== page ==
Perhaps that explains why the concept of involuntary "Community Service" has been gaining all sorts of powerful backers in our nation's capitol. Many lawmakers go weak at the knees at the thought of millions of youngsters being forced to construct homeless shelters, delivering meals to invalids, or (in some proposals) serving a stint in a new national "auxiliary police force," or joining the military at age 17 or 18 . No, I am NOT making this up!

Now, if you were an angry young man who has been taught that life has been rendered meaningless because the greedy have stolen away your chances, what sort of service would you choose? Emptying out bedpans at the local community hospital, or getting a badge and a truncheon -- maybe even a swell-looking camouflage uniform and an M-16? I can guess how the average conscienceless, homicidal gang member would respond. The chance to legally slaughter middle-class gun-owners (or any other group that fails to fall into line) would be most welcome, and if there are any homes left standing to loot afterwards, so much the better.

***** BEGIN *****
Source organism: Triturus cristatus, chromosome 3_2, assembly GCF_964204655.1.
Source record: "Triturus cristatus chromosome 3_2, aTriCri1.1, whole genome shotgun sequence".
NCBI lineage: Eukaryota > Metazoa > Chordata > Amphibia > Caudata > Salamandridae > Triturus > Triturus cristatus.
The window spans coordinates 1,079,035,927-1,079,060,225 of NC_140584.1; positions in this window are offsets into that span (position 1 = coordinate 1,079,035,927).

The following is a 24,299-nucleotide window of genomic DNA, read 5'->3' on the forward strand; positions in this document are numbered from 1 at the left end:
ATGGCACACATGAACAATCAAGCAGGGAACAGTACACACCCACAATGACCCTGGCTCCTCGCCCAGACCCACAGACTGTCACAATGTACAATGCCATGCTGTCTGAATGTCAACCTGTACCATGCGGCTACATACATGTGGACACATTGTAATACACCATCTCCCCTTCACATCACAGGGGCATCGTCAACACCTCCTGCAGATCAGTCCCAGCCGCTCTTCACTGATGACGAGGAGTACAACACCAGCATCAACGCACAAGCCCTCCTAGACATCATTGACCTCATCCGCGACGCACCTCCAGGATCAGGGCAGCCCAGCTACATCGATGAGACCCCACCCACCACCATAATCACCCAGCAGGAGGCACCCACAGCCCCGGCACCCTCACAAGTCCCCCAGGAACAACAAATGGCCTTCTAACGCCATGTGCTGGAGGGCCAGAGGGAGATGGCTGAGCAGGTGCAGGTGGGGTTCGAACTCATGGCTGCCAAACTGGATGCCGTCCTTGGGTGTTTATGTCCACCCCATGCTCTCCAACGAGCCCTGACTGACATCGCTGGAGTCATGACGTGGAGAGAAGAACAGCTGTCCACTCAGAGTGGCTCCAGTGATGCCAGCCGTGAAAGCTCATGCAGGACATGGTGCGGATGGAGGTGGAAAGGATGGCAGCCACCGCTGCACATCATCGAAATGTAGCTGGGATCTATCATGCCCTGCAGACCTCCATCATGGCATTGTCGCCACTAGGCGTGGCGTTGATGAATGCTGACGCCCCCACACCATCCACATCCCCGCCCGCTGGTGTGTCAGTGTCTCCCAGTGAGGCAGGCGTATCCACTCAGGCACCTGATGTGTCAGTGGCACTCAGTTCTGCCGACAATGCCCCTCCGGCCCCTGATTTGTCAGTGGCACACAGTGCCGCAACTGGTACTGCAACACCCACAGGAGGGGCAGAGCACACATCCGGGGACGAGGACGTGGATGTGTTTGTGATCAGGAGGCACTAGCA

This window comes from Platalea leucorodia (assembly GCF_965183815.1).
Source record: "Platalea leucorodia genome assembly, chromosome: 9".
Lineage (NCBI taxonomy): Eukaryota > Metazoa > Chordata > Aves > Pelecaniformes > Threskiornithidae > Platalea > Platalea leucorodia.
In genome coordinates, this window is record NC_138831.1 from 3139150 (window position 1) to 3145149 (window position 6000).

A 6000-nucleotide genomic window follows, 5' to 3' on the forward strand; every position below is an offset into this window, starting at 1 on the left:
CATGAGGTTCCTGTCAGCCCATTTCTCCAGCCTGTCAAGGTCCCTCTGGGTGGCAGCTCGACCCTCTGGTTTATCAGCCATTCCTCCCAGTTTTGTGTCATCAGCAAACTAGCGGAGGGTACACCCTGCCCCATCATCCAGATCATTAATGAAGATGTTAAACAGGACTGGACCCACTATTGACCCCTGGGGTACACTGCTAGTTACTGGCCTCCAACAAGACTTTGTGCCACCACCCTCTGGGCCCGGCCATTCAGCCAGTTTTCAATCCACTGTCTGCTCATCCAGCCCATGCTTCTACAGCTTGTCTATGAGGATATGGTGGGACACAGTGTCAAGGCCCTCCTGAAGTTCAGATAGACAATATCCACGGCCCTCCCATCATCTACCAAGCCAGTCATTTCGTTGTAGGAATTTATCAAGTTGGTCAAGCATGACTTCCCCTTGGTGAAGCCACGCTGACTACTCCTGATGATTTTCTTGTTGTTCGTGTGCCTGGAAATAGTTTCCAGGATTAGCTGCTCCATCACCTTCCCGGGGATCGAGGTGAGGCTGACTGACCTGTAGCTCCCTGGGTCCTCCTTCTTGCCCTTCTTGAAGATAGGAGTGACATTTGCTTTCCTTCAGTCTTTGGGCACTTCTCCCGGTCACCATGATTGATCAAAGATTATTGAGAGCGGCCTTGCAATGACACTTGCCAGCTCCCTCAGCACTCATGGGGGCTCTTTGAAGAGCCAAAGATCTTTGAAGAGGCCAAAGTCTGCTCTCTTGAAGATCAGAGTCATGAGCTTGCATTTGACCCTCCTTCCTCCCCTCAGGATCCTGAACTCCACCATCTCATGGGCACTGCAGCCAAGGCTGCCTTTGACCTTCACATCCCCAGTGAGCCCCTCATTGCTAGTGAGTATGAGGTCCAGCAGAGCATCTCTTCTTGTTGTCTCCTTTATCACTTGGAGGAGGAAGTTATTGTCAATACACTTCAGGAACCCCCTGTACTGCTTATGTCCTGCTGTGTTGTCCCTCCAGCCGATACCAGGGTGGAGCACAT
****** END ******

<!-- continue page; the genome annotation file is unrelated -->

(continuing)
But that is still years off. If we let things continue on their present course and do nothing.

I cried because I had no shoes, until I met a man who had no feet. After I realized he had no use for his shoes, I took them, and then I felt much better about myself.

Offline Fran

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Re: Why I'm part of the FSW
« Reply #1 on: February 28, 2006, 04:57:56 PM »
Thanks for introducing me to LF. I loved the website. Great writing.
I wonder if Jason Sorens read LF's piece before producing his paper?

Good stuff.
With earthbags, we can build dirt cheap homes that last forever
one bag at a time. Although Wyoming isn't just for dirtbags...

Offline Boston

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Re: Why I'm part of the FSW
« Reply #2 on: February 28, 2006, 05:23:11 PM »
Yes, thanks archy for posting that very prescient essay.
Penman was clearly a thinking man way ahead of his time.

May 1994?  Wow, that was a long time ago.

Jason Sorens was just getting his drivers license, and I was only beginning to
research what would become my second book, You & The Police!

Penman's suicide was a great loss, for he would have undoubtedly been
a key player within the free state movement.  His chosen date of death
was exactly 3 weeks before the announcement of the FSP.

Hold out and hang in there, folks. 
You never know what you may yet live to see.  Or do.